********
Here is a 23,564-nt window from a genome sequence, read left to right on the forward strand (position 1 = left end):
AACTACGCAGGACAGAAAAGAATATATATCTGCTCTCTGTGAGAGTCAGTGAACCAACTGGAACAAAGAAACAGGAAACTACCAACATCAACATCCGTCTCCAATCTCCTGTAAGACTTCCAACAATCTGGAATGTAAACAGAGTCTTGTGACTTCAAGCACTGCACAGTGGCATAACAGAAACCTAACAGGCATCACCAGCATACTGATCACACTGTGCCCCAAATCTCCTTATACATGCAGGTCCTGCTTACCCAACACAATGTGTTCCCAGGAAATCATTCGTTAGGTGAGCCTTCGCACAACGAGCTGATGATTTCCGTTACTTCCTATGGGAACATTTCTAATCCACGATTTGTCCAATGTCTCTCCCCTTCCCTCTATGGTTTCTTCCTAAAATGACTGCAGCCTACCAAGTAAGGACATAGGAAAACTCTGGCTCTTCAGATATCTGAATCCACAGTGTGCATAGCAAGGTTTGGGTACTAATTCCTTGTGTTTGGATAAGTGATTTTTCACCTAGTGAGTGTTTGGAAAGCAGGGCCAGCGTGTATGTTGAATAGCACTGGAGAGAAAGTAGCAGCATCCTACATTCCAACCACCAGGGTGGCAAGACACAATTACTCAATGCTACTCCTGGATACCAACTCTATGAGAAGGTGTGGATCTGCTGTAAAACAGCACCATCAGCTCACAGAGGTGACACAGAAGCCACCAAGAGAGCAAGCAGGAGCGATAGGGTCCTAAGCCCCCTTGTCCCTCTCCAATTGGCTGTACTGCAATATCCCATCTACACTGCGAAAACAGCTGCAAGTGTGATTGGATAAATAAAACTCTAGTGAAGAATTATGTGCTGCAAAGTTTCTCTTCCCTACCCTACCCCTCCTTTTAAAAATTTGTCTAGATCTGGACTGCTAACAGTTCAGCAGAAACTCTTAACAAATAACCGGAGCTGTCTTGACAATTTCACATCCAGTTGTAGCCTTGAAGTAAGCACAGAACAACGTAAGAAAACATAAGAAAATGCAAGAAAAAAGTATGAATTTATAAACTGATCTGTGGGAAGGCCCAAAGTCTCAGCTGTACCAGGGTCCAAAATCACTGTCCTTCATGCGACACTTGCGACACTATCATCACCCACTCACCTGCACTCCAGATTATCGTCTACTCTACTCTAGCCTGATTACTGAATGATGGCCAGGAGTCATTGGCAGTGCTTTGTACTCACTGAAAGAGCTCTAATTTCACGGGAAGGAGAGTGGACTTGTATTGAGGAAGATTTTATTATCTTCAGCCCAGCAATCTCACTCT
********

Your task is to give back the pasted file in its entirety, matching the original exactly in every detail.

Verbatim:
Here is a 23,564-nt window from a genome sequence, read left to right on the forward strand (position 1 = left end):
AACTACGCAGGACAGAAAAGAATATATATCTGCTCTCTGTGAGAGTCAGTGAACCAACTGGAACAAAGAAACAGGAAACTACCAACATCAACATCCGTCTCCAATCTCCTGTAAGACTTCCAACAATCTGGAATGTAAACAGAGTCTTGTGACTTCAAGCACTGCACAGTGGCATAACAGAAACCTAACAGGCATCACCAGCATACTGATCACACTGTGCCCCAAATCTCCTTATACATGCAGGTCCTGCTTACCCAACACAATGTGTTCCCAGGAAATCATTCGTTAGGTGAGCCTTCGCACAACGAGCTGATGATTTCCGTTACTTCCTATGGGAACATTTCTAATCCACGATTTGTCCAATGTCTCTCCCCTTCCCTCTATGGTTTCTTCCTAAAATGACTGCAGCCTACCAAGTAAGGACATAGGAAAACTCTGGCTCTTCAGATATCTGAATCCACAGTGTGCATAGCAAGGTTTGGGTACTAATTCCTTGTGTTTGGATAAGTGATTTTTCACCTAGTGAGTGTTTGGAAAGCAGGGCCAGCGTGTATGTTGAATAGCACTGGAGAGAAAGTAGCAGCATCCTACATTCCAACCACCAGGGTGGCAAGACACAATTACTCAATGCTACTCCTGGATACCAACTCTATGAGAAGGTGTGGATCTGCTGTAAAACAGCACCATCAGCTCACAGAGGTGACACAGAAGCCACCAAGAGAGCAAGCAGGAGCGATAGGGTCCTAAGCCCCCTTGTCCCTCTCCAATTGGCTGTACTGCAATATCCCATCTACACTGCGAAAACAGCTGCAAGTGTGATTGGATAAATAAAACTCTAGTGAAGAATTATGTGCTGCAAAGTTTCTCTTCCCTACCCTACCCCTCCTTTTAAAAATTTGTCTAGATCTGGACTGCTAACAGTTCAGCAGAAACTCTTAACAAATAACCGGAGCTGTCTTGACAATTTCACATCCAGTTGTAGCCTTGAAGTAAGCACAGAACAACGTAAGAAAACATAAGAAAATGCAAGAAAAAAGTATGAATTTATAAACTGATCTGTGGGAAGGCCCAAAGTCTCAGCTGTACCAGGGTCCAAAATCACTGTCCTTCATGCGACACTTGCGACACTATCATCACCCACTCACCTGCACTCCAGATTATCGTCTACTCTACTCTAGCCTGATTACTGAATGATGGCCAGGAGTCATTGGCAGTGCTTTGTACTCACTGAAAGAGCTCTAATTTCACGGGAAGGAGAGTGGACTTGTATTGAGGAAGATTTTATTATCTTCAGCCCAGCAATCTCACTCT